$\displaystyle p = \sum_{j = 1}^k \left( \prod_{1 \leq m \leq k, m\neq j} \frac{x - x_m}{x_j - x_m} \right) f(x_j) = \sum L_j(x; x_1, \ldots, x_k) f(x_j)$

The partial derivatives are now
$\displaystyle \partial_n C = \sum_{j = 0}^k (-1)^{j+1} \int_{x_j}^{x_{j+1}} \partial_n p(x; x_1, \ldots, x_k) ~\mathrm{d}x$
It remains to compute $\partial_n p$ for $1 \leq n \leq k$. We observe that when $n \neq j$
$\displaystyle \partial_n L_j = - \frac{1}{x - x_n} L_j + \frac{1}{x_j - x_n} L_j$
and also
$\displaystyle \partial_n L_n = - \left( \sum_{1\leq m \leq k, m\neq n} \frac{1}{x_n - x_m} \right) L_n$
So
$\displaystyle \partial_n p = \sum_{j \neq n} \frac{x-x_j}{(x_j - x_n)(x - x_n)} L_j f(x_j) + L_n f'(x_n) - \left( \sum_{1\leq m \leq k, m\neq n} \frac{1}{x_n - x_m} \right) L_n f(x_n)$
Now, we observe that
$\displaystyle \frac{x - x_j}{x - x_n} L_j = - \left( \prod_{m \neq n,j} \frac{x_n - x_m}{x_j - x_m} \right) L_n$
so after some computation we arrive at
$\displaystyle \partial_n p = L_n(x) \cdot \left[ f'(x_n) - \sum_{j \neq n} \frac{1}{x_j - x_n} \left(\left( \prod_{m \neq j,n}\frac{x_n - x_m}{x_j - x_m}\right)f(x_j) - f(x_n) \right)\right]$
which we can further simplify to
$\displaystyle \partial_n p = L_n(x) \cdot \left( f'(x_n) - p'(x_n)\right)$
Now, since $f$ and $p$ cross transversely at $x_n$, the difference of their derivatives is non-zero. (This harks back to our assumption that $f^{(k)} > 0$.) So we are down, as in the case where $k = 2$, to equations entirely independent of $f$.

More precisely, we see that the stationarity condition becomes the choice of $x_1, \ldots, x_k$ such that the integrals
$\displaystyle \sum_{j = 0}^k (-1)^{j} \int_{x_j}^{x_{j+1}} L_n(x) ~\mathrm{d}x = 0$
for each $n$. Since $L_n$ form a basis for the polynomials of degree at most $k-1$, we have that the function
$\chi(x) = (-1)^j \qquad x \in (x_j, x_{j+1})$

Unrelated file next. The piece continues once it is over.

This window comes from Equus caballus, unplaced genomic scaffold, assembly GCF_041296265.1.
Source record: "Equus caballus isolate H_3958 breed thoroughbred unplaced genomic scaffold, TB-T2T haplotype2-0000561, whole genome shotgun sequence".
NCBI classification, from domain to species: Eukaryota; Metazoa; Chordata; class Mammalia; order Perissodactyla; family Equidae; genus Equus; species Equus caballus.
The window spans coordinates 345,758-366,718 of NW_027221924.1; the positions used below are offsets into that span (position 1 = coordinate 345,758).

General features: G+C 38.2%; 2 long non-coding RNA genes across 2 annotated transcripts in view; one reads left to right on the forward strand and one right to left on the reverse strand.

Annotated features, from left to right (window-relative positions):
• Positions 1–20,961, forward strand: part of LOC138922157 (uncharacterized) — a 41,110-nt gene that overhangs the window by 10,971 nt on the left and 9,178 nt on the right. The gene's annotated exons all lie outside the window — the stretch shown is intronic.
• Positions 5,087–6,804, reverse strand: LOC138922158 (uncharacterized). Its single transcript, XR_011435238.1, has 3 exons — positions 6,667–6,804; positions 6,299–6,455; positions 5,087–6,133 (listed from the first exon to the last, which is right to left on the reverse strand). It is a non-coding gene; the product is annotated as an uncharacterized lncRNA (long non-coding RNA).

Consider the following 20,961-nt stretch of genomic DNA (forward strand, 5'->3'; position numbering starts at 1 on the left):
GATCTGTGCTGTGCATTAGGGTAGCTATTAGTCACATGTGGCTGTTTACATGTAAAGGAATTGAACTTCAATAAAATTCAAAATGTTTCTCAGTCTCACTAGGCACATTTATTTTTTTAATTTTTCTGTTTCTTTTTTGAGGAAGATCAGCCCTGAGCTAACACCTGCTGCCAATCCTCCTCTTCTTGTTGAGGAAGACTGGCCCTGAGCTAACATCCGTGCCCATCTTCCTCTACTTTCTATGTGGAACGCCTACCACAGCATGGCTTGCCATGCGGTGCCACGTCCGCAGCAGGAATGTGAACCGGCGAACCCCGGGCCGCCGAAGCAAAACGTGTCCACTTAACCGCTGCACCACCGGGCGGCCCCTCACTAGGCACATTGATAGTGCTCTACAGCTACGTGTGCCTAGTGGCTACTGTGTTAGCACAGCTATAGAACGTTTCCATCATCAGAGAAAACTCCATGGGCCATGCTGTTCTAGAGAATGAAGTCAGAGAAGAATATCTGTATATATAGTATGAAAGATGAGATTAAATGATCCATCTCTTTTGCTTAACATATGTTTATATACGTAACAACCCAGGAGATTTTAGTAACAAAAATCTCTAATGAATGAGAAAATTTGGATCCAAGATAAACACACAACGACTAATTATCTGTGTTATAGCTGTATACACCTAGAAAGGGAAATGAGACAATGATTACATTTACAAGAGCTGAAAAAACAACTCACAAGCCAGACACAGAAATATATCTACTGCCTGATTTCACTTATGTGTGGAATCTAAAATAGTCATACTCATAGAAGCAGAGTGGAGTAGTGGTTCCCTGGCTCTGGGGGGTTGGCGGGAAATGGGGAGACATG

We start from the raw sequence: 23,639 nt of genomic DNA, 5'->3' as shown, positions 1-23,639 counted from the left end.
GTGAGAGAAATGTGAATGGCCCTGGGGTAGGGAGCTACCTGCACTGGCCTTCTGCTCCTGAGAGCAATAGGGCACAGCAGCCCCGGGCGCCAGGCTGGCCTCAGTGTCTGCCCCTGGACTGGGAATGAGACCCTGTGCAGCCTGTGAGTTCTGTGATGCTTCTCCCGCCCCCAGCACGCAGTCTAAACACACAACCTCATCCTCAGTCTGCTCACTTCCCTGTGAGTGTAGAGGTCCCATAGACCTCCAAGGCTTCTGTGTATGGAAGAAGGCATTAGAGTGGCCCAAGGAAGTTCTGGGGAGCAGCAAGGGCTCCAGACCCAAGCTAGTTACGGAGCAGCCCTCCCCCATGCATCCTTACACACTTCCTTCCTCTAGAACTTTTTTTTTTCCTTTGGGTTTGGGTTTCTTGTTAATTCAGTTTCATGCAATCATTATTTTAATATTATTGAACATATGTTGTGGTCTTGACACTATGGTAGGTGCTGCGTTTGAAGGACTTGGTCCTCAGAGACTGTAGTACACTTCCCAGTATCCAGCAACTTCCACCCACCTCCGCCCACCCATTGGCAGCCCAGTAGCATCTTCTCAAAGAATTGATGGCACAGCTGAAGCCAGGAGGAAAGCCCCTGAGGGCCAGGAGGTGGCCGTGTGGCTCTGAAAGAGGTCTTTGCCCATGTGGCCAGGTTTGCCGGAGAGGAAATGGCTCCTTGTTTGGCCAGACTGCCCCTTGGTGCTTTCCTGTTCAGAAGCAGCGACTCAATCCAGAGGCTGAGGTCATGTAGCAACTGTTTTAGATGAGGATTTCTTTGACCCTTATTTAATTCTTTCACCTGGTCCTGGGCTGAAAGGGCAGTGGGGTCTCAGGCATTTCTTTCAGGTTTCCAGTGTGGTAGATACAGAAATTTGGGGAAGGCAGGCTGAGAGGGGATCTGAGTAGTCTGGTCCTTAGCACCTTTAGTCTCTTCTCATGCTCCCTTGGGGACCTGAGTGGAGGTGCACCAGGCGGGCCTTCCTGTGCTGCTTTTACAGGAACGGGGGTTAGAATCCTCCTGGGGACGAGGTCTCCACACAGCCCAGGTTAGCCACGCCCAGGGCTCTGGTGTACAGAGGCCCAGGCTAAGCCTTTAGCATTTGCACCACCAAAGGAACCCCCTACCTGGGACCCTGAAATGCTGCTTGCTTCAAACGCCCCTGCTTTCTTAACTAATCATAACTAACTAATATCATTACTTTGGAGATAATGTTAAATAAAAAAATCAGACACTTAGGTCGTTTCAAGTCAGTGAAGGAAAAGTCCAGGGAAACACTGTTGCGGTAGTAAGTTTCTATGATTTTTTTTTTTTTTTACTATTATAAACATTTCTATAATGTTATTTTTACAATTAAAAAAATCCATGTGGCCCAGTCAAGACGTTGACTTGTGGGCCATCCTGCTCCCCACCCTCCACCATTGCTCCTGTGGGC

is $L^2$ orthogonal to every polynomial of degree at most $k-1$. So in particular the $x_j$ are solutions to the following system of equations
$x_0 = -1, \qquad x_{k+1} = 1$
$\sum_{j = 0}^k (-1)^j \left[ x_{j+1}^d - x_{j}^d \right] = 0 \qquad \forall d \in \{1, \ldots, k\}$

From symmetry considerations we have that $x_j = - x_{k+1 - j}$. This also kills about half of the equations. For the low $k$ we have

1. $\{ 0\}$
2. $\{ -1/2, 1/2\}$
3. $\{-1/2, 0, 1/2\}$
4. $\{ (\pm 1 \pm \sqrt{5})/4 \}$
5. $\{ 0, \pm\frac12, \pm \frac{\sqrt{3}}2 \}$

An optimization problem: theme

Let’s start simple:

Question 1: What is the linear function $\ell(x)$ that minimizes the integral $\int_{-1}^1 |x^2 + x - \ell(x)| ~\mathrm{d}x$? In other words, what is the best linear approximation of $x^2 + x$ in the $L^1([-1,1])$ sense?

This is something that can in principle be solved by a high schooler with some calculus training. Here’s how one solution may go:

Solution: All linear functions take the form $\ell(x) = ax + b$. The integrand is equal to $x^2 + x - \ell(x)$ when $x^2 + x \geq \ell(x)$, and $\ell(x) - x - x^2$ otherwise. So we need to find the points of intersection. This requires solve $x^2 + x - ax - b = 0$, which we can solve by the quadratic formula. In the case where $x^2 + x - a x - b$ is signed, we see that changing $b$ we can make the integrand strictly smaller, and hence we cannot attain a minimizer. So we know that at the minimizer there must exist at least one root.

Consider the case where there is only one root in the interval (counted with multiplicity), call the root $x_0$. We have that the integral to minimize is equal to
$\displaystyle \left| \int_{-1}^{x_0} x^2 + x - ax - b~\mathrm{d}x \right| + \left| \int_{x_0}^1 x^2 + x - a x - b ~\mathrm{d}x \right|$
each part of which can be computed explicitly to obtain
$\displaystyle \left| \frac13 x_0^3 + \frac13 + \frac{1-a}{2} x_0^2 - \frac{1-a}{2} - b x_0 - b \right| + \left| \frac13 - \frac13 x_0^3 + \frac{1-a}{2} - \frac{1-a}{2} x_0^2 - b + b x_0\right|$
Since we know that the two terms comes from integrands with different signs, we can combine to get
$\displaystyle \left| \frac23 x_0^3 + (1-a) x_0^2 - (1-a) - 2b x_0 \right|$
as the integrand. Now, we cannot just take the partial derivatives of the above expression with respect to $a,b$ and set that to zero and see what we get: the root $x_0$ depends also on the parameters. So what we would do then is to plug in $x_0$ using the expression derived from the quadratic formula, $x_0 = \frac{1}{2} \left( a - 1 \pm \sqrt{ (1-a)^2 + 4b}\right)$, and then take the partial derivatives. Before that, though, we can simplify a little bit: since $x_0^3 + (1-a) x_0^2 - b x_0 = 0$ from the constraint, the quantity to minimize is now